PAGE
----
Blue Crab: Callinectes sapidus
|Regulations||Gulf State Waters||Atlantic State Waters|
|Daily Bag Limit
10 gallons whole per harvester per day
*Harvest of egg-bearing crabs prohibited
- Legal Gear: blue crab trap (max. 5 per person), dip or landing net, drop net, fold up trap with a volume of no more than one cubic foot, hook and line, push scrape, trotline
- Maximum trap size is 2 feet by 2 feet by 2 feet or a volume of 8 cubic feet
- Mesh size must be 1 1/2 inches or larger
- The throat or entrance cannot extend farther than 6 inches into the inside of any trap
- Must have at least three escape rings, one of each located on a vertical outer surface adjacent to each chamber
- Escape rings must be larger than 2 3/8 inches
- The trap must have a degradable panel larger than 3 inches by 6 inches
- Types of degradable panels include: untreated jute twine, non-coated steel wire measuring 24 gauge or thinner, untreated pine dowel no larger than 2 inches in length by 3/8 inch in diameter or untreated pine slats no thicker than 3/8 inch
- Harvester name and address must be permanently affixed to the trap and legible
- The buoy must be no smaller than 6 inches and must be marked with a legible “R” that is at least 2 inches tall
- Traps must be pulled manually (not by a mechanical trap puller). Any vessel that is rigged with a trap puller will be considered a commercial vessel and the appropriate licenses will be required.
- Traps must be pulled only during daylight hours.
- Traps must not be placed in navigational channels of the Intracoastal waterways, or in navigational channels maintained and marked by any county, municipal, state or federal governmental agency.
- No harvest allowed with any trap out of state waters (seaward of nine nautical miles from shore in the Gulf of Mexico or seaward of three nautical miles from shore in the Atlantic Ocean).
State Waters Trap Closures:
Sept. 20 - Oct. 4 closed to traps in Gulf state waters beyond 3 miles and in federal waters.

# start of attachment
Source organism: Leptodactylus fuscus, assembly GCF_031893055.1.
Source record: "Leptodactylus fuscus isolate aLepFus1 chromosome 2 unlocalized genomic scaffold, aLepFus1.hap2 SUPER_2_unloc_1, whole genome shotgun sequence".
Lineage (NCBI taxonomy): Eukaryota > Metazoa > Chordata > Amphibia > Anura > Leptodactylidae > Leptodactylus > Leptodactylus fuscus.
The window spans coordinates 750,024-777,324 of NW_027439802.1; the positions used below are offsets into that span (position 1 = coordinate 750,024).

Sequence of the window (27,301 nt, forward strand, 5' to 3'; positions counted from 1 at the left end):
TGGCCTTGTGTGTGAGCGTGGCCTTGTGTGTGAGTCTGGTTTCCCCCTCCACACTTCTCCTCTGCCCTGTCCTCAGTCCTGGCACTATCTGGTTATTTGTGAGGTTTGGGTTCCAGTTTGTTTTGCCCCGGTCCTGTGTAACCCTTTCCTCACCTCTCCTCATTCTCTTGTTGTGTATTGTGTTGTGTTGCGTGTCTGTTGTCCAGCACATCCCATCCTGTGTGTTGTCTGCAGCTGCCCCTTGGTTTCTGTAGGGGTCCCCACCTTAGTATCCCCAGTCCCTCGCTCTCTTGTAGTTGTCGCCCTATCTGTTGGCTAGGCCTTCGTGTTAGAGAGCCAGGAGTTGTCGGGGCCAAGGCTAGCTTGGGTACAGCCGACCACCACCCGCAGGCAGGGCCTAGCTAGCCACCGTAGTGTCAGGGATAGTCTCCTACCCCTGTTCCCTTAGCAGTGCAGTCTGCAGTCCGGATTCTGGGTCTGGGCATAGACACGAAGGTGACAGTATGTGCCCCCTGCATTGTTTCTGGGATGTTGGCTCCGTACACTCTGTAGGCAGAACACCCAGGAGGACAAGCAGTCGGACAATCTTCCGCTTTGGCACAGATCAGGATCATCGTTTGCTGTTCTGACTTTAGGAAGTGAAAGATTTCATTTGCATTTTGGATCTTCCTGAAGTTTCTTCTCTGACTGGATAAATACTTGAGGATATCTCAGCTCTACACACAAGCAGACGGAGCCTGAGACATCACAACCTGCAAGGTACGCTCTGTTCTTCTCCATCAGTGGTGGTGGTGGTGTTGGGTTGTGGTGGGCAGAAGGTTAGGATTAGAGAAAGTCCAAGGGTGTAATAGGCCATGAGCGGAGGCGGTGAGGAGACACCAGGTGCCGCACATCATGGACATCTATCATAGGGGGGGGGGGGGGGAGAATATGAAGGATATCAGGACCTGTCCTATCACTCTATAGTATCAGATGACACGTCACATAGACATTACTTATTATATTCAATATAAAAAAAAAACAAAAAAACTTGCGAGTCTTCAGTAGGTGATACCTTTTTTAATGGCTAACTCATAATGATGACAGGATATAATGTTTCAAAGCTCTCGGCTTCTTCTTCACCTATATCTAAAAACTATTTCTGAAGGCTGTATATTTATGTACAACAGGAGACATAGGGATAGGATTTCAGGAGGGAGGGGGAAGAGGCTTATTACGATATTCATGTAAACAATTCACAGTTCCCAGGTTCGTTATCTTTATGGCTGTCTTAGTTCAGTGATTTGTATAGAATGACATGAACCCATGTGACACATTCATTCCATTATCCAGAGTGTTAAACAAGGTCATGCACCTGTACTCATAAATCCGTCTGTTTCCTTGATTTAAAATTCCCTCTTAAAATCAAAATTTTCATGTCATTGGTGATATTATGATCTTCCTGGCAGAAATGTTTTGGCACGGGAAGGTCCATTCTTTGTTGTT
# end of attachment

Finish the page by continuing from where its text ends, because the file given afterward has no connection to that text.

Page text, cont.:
Blue Crab Trap Harvest Regional Closed Seasons
In an effort to identify and retrieve lost and abandoned blue crab traps from Florida, the FWC has established regional blue crab trap closures. These six regional closures last up to 10 days and prohibit recreational and commercial harvest of blue crabs with traps in these areas. The closures alternate coasts every year with closures on the east coast of Florida occurring during the even numbered years and closures on the west coast occurring on the odd years.
Even Year Closures
- All waters of the St. Johns River system its associated lakes and tributaries from west of the St. Johns River's intersection with the Intercoastal Canal through and including Lake Helen of Blazes from Jan. 16-25
- All waters from the Georgia/Florida state line, excluding the St. Johns River system, south through Volusia County from Aug. 20-29
- All waters of Brevard through Palm Beach counties, excluding the St. Johns River system, from Aug. 10-19
Odd Year Closures
- All waters of Franklin County to the Florida/Alabama state line however, excluding all waters of the Ochlockonee River and Bay, from Jan. 5-14
- All waters of Broward through Pasco Counties from July 10-19
- All waters of Hernando through Wakulla counties including all waters of the Ochlockonee River and Bay from July 20-29
These closed seasons only apply to standard blue crab traps. The harvest of blue crabs by other gear, such as dip nets and fold-up traps, is permitted during the closures. Traps that are attached to private property such as a dock are not included in the closures.
For more information:
Can female blue crabs be harvested?
Female blue crabs may be harvested lawfully if they are not bearing eggs. Although it is lawful to keep non-egg bearing female blue crabs, it is a conservation practice to release them unharmed. There has been evidence that the females support the population of the species. Male crabs are capable of mating several times, but females are only able to mate once, after they mature.
If a juvenile female is harvested, there will be no chance that she will be able to reproduce. Additionally, mature females may store sperm in their bodies for several months after mating in order to spawn at a later date. If a mature female is harvested, though she may not exhibit eggs, there is no certainty that she has spawned.
Releasing female blue crabs enhances reproductive capacity and population renewal.